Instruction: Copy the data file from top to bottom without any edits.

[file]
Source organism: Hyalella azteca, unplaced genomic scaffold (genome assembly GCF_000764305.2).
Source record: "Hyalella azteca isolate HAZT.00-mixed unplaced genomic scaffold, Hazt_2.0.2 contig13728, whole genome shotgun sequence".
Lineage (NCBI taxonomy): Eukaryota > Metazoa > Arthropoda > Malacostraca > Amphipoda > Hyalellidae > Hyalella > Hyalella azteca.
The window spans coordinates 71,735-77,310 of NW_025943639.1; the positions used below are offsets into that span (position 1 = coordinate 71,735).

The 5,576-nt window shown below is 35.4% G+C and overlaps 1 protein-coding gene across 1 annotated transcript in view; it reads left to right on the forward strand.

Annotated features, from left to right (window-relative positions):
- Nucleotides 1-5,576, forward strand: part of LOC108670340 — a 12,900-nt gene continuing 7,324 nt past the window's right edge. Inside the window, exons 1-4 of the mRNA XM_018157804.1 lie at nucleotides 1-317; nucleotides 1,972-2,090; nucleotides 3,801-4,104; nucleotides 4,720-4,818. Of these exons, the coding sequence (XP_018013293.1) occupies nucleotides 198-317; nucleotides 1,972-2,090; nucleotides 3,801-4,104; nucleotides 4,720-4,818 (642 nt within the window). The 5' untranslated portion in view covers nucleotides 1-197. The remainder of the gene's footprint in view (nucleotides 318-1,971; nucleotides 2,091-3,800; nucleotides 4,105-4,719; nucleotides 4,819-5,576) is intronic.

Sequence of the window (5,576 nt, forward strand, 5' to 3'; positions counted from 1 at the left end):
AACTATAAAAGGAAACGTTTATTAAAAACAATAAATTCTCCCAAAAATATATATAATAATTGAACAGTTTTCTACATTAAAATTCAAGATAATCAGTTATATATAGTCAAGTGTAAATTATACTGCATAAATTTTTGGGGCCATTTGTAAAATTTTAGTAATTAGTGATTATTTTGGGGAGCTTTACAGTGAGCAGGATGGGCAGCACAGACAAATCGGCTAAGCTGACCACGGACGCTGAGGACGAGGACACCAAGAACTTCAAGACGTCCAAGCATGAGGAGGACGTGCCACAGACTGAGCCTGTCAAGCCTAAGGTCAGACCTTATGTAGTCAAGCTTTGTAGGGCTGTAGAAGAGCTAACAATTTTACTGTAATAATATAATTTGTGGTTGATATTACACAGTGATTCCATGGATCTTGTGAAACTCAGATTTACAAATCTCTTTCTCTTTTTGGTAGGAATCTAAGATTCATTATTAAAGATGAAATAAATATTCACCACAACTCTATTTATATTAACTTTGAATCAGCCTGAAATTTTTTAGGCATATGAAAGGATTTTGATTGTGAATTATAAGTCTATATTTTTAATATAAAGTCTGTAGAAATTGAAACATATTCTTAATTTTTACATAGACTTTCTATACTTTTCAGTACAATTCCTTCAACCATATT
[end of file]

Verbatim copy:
Source organism: Hyalella azteca, unplaced genomic scaffold (genome assembly GCF_000764305.2).
Source record: "Hyalella azteca isolate HAZT.00-mixed unplaced genomic scaffold, Hazt_2.0.2 contig13728, whole genome shotgun sequence".
Lineage (NCBI taxonomy): Eukaryota > Metazoa > Arthropoda > Malacostraca > Amphipoda > Hyalellidae > Hyalella > Hyalella azteca.
The window spans coordinates 71,735-77,310 of NW_025943639.1; the positions used below are offsets into that span (position 1 = coordinate 71,735).

The 5,576-nt window shown below is 35.4% G+C and overlaps 1 protein-coding gene across 1 annotated transcript in view; it reads left to right on the forward strand.

Annotated features, from left to right (window-relative positions):
- Nucleotides 1-5,576, forward strand: part of LOC108670340 — a 12,900-nt gene continuing 7,324 nt past the window's right edge. Inside the window, exons 1-4 of the mRNA XM_018157804.1 lie at nucleotides 1-317; nucleotides 1,972-2,090; nucleotides 3,801-4,104; nucleotides 4,720-4,818. Of these exons, the coding sequence (XP_018013293.1) occupies nucleotides 198-317; nucleotides 1,972-2,090; nucleotides 3,801-4,104; nucleotides 4,720-4,818 (642 nt within the window). The 5' untranslated portion in view covers nucleotides 1-197. The remainder of the gene's footprint in view (nucleotides 318-1,971; nucleotides 2,091-3,800; nucleotides 4,105-4,719; nucleotides 4,819-5,576) is intronic.

Sequence of the window (5,576 nt, forward strand, 5' to 3'; positions counted from 1 at the left end):
AACTATAAAAGGAAACGTTTATTAAAAACAATAAATTCTCCCAAAAATATATATAATAATTGAACAGTTTTCTACATTAAAATTCAAGATAATCAGTTATATATAGTCAAGTGTAAATTATACTGCATAAATTTTTGGGGCCATTTGTAAAATTTTAGTAATTAGTGATTATTTTGGGGAGCTTTACAGTGAGCAGGATGGGCAGCACAGACAAATCGGCTAAGCTGACCACGGACGCTGAGGACGAGGACACCAAGAACTTCAAGACGTCCAAGCATGAGGAGGACGTGCCACAGACTGAGCCTGTCAAGCCTAAGGTCAGACCTTATGTAGTCAAGCTTTGTAGGGCTGTAGAAGAGCTAACAATTTTACTGTAATAATATAATTTGTGGTTGATATTACACAGTGATTCCATGGATCTTGTGAAACTCAGATTTACAAATCTCTTTCTCTTTTTGGTAGGAATCTAAGATTCATTATTAAAGATGAAATAAATATTCACCACAACTCTATTTATATTAACTTTGAATCAGCCTGAAATTTTTTAGGCATATGAAAGGATTTTGATTGTGAATTATAAGTCTATATTTTTAATATAAAGTCTGTAGAAATTGAAACATATTCTTAATTTTTACATAGACTTTCTATACTTTTCAGTACAATTCCTTCAACCATATT